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  • At Monday, January 2, 2012 at 11:47:00 AM EST, Blogger indian49 said…

    Thank you Jay, for clearly making a case about something that has been bothering many of us for some time now. Good factual reporting in a democracy is a bit like canary in a coal mine, it portends a much worse future than one might imagine.

    By not doing something, these become management decisions by default. The decline of print journalism will be blamed on escalating costs and declining advertising revenue, in the end the favorite pinata of all, the Unions. It would be a deja vu from some years ago when the decline of the US Auto industry was blamed on the Unions. Except that it was due to the tone-deaf attitudes and insensitivity of the management, unable to respond to the changing economic conditions (oil prices) and the general belief that Detroit was selling clunkers and didn't care to compete with technically superior imports.

    History tells you what not to do. But we often ignore it and repeat the same mistakes.

  • At Thursday, January 5, 2012 at 1:12:00 AM EST, Blogger Jay Dratler, Jr., Ph.D., J.D. said…

    Dear Indian49,

    Thanks for the good words. But if you include on-line text, I think it much too early to host a wake for “print” journalism.

    People my age have a tough time because we grew up getting our news from a few high-quality, reliable sources. Among them were the three TV networks (with the inimitable Walter Cronkite), the New York Times, the pre-Rupert Wall Street Journal, and the Washington Post. Even the Los Angeles Times once measured up, in the old days before its downsizing and down-dumbing.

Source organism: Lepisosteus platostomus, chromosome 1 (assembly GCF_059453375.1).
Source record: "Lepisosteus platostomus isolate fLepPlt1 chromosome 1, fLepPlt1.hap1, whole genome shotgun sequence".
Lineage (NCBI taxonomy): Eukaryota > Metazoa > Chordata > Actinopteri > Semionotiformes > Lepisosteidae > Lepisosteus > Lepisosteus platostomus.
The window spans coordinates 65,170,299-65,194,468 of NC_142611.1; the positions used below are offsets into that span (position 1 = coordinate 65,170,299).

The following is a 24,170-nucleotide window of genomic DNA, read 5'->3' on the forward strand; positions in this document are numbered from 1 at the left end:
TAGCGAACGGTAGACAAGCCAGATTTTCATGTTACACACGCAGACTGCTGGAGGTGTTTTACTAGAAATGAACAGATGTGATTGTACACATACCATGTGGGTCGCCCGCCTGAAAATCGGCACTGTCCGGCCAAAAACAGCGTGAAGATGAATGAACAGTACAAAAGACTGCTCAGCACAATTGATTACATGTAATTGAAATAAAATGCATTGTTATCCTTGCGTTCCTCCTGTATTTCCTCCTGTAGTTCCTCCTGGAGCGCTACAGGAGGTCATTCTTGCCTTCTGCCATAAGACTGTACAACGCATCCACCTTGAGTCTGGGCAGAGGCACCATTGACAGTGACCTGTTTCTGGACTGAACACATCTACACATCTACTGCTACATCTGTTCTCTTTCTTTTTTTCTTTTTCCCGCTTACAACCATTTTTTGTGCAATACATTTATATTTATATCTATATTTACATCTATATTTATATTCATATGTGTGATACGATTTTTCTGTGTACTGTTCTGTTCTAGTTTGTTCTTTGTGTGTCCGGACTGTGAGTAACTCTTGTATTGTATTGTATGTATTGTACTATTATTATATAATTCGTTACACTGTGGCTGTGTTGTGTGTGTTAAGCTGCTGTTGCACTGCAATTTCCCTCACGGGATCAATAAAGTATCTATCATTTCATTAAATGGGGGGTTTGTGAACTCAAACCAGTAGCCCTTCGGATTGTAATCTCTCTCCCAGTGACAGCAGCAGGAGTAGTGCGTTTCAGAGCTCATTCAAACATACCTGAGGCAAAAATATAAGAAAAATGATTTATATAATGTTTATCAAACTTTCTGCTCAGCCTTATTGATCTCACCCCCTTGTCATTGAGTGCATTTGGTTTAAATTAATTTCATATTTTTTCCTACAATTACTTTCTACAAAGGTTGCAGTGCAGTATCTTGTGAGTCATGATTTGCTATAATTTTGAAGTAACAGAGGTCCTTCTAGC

There are still sources of good, reliable, unslanted, straight journalism today. They are just a lot harder to find. As I note above, Bloomberg.com and Time Magazine are two. Although I haven’t used them much, I suspect that sources like Google and Yahoo News are not bad either. They appear to provide raw facts alone, leaving interpretation, analysis and context to the reader. That’s better than providing false and demagogic interpretation, analysis and context.

    Young people today have to find their own sources of high-quality real news. That’s not easy. Most people just gravitate toward sources that confirm their own prejudices. Maybe what we need is a completely independent, non-profit Website or two that continually analyze the quality of journalism available on the Web and recommend the better sources. Kathleen Hall Jamieson, are you listening?

    Anyway, I wouldn't blame the troubles of journalism on unions. To my knowledge, reporters don’t have any. The problem is, as you state, management’s lack of vision and inability to keep up with, let alone successfully exploit, new technology.

    There is still good journalism out there, both here and abroad. You just have to ignore the so-called “mainstream” media, i.e., the name brands, which are increasingly yellow and governed by profit, not truth.

    Caveat emptor is now the rule in news, just as in banking and consumer products. If you don’t know that, you end up having someone else construct your world view for you, in a way that matches their economic interests, not your own. That someone else can even make you ignore your own personal experience!